Oregon State microbiologists have made a stunning discovery. The researchers have discovered the first animal that doesn't need oxygen to live. Their unexpected finding changes one of science's assumptions about the animal world.
The tiny, less than 10-celled parasite Henneguya salminicola lives in salmon muscle. As it evolved, the animal, which is a myxozoan relative of jellyfish and corals, gave up breathing and consuming oxygen to produce energy.
The research by microbiology senior research associate Stephen Atkinson and head of microbiology Jerri Bartholomew along with colleagues from other universities was published in the Proceedings of the National Academy of Sciences.
Aerobic respiration was thought to be ubiquitous in animals, but this new research confirmed that this is not the case. Aerobic respiration is a major source of energy, and yet this animal evolved in a way that gave up this critical pathway.
Some other organisms like fungi, amoebas or ciliate lineages in anaerobic environments have lost the ability to breathe over time. The study demonstrates that the same can happen to an animal – possibly because the parasite happens to live in an anaerobic environment deep within the muscles of its host.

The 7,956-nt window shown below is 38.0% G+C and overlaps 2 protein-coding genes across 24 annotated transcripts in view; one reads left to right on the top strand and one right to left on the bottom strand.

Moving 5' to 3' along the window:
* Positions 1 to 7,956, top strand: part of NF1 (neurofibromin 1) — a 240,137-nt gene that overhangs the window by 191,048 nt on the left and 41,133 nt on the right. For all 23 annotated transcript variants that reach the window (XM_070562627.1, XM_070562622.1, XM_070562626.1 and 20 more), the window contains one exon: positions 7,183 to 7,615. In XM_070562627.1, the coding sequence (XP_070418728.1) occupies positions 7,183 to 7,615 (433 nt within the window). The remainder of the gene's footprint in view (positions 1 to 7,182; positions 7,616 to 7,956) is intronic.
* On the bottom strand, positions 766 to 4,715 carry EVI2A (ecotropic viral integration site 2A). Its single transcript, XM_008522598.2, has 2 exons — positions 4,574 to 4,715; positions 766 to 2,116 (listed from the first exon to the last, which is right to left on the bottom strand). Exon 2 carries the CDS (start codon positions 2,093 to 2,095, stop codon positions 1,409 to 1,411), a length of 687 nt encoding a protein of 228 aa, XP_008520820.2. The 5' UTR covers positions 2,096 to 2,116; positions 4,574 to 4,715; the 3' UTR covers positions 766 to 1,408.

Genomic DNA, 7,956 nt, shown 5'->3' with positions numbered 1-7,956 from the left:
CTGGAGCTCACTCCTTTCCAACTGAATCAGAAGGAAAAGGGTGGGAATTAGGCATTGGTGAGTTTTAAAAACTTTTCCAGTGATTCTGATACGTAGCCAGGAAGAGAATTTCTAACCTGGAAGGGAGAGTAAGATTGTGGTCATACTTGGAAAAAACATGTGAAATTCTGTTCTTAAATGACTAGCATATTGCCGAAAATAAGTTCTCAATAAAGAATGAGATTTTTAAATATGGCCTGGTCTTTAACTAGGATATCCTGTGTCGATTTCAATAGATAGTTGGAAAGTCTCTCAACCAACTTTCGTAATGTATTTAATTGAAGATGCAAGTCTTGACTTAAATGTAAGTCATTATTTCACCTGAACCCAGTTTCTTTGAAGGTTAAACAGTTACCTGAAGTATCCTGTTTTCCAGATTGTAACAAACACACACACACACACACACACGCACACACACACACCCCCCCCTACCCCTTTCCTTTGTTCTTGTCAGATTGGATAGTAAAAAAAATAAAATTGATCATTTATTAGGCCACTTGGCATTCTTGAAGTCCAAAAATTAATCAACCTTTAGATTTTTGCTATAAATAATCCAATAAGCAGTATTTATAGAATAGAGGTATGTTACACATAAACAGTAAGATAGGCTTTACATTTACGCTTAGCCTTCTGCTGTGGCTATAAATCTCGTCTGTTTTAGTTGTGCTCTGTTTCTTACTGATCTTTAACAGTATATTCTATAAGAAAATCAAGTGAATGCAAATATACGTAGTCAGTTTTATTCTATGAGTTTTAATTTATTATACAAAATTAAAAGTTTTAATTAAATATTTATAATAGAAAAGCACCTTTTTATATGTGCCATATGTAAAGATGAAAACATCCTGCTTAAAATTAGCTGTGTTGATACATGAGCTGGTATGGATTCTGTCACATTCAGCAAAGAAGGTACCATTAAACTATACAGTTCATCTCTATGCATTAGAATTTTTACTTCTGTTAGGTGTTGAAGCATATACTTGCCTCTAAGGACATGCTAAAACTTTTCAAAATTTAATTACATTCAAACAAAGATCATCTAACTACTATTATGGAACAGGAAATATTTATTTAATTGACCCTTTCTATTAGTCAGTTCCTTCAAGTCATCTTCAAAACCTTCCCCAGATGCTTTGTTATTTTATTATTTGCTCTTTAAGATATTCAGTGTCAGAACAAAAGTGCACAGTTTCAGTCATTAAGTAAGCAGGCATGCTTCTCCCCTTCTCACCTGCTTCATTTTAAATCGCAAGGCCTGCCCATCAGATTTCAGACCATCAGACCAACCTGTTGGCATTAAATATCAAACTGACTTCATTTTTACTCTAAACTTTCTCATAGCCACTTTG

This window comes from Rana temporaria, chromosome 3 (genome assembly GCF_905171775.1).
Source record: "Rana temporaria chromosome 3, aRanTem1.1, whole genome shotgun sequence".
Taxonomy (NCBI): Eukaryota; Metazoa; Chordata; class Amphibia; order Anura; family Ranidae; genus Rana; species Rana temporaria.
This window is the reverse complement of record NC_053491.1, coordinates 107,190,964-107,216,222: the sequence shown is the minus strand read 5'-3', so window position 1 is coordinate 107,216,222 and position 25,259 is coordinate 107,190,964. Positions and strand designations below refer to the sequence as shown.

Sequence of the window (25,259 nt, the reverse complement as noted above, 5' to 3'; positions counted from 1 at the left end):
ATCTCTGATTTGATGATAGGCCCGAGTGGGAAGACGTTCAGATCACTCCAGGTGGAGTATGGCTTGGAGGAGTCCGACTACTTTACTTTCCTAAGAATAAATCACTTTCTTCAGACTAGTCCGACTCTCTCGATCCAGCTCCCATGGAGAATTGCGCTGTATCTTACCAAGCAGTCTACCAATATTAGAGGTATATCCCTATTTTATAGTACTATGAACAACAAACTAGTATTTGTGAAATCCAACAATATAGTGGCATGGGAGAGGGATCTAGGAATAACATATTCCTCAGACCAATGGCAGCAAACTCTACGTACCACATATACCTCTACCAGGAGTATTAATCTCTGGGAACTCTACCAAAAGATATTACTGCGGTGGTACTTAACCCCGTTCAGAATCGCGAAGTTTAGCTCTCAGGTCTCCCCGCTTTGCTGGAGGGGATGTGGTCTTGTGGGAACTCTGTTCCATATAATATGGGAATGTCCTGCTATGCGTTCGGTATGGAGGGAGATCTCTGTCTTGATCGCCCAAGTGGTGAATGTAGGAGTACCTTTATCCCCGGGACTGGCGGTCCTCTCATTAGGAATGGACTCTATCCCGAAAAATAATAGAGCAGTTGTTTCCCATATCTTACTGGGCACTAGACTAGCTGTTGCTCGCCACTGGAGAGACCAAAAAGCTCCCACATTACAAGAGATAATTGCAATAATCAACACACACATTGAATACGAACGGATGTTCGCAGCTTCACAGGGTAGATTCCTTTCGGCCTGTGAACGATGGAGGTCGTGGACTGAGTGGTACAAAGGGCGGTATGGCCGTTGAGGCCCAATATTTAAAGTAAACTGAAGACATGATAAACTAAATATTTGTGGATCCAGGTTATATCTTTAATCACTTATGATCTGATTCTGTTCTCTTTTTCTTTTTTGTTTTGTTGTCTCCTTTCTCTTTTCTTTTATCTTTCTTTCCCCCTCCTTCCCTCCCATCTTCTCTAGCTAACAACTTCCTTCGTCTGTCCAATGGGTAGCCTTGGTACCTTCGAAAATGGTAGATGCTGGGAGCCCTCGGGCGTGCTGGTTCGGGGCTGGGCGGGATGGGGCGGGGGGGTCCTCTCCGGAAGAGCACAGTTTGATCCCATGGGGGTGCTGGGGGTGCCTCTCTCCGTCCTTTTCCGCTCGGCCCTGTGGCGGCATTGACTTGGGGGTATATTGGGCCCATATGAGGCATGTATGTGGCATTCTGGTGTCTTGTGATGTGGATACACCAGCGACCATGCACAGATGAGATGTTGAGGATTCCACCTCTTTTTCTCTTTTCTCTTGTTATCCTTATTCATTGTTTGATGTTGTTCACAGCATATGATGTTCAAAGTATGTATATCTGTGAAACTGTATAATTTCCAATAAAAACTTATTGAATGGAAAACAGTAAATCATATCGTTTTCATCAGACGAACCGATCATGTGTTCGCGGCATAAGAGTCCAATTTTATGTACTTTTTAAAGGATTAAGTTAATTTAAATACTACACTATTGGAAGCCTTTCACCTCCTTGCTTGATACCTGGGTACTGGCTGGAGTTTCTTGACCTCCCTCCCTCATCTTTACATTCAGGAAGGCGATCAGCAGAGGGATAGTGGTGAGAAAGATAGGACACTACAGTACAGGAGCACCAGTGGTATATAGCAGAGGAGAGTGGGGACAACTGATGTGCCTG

Its genome was sequenced, along with those of other myxozoan fish parasites, as part of research supported by the U.S.-Israel Binational Science Foundation and conducted by Bartholomew and Atkinson and Paulyn Cartwright of the University of Kansas, and Dorothee Huchon of Tel Aviv University.
“When we think of ‘animals,’ we picture multicellular creatures that need oxygen to survive, unlike many single-celled organisms including protists and bacteria,” shares Atkinson. “In our work, we have shown that there is at least one multicellular animal that does not have the genetic toolkit to use oxygen: it has lost its mitochondrial genome. It can survive without aerobic respiration because it is a parasite that lives inside salmon, and steals ready-made nutrients from the host, rather than having to consume oxygen directly like all other animals that we know of.”
Atkinson and the research team do not think this species is the last oxygen-free animal, either. He said he expects to discover many more species that can survive without oxygen. “Our findings expand our understanding of what it means to be an animal, and shows that even complex life can evolve a way to succeed in environments without oxygen,” he says.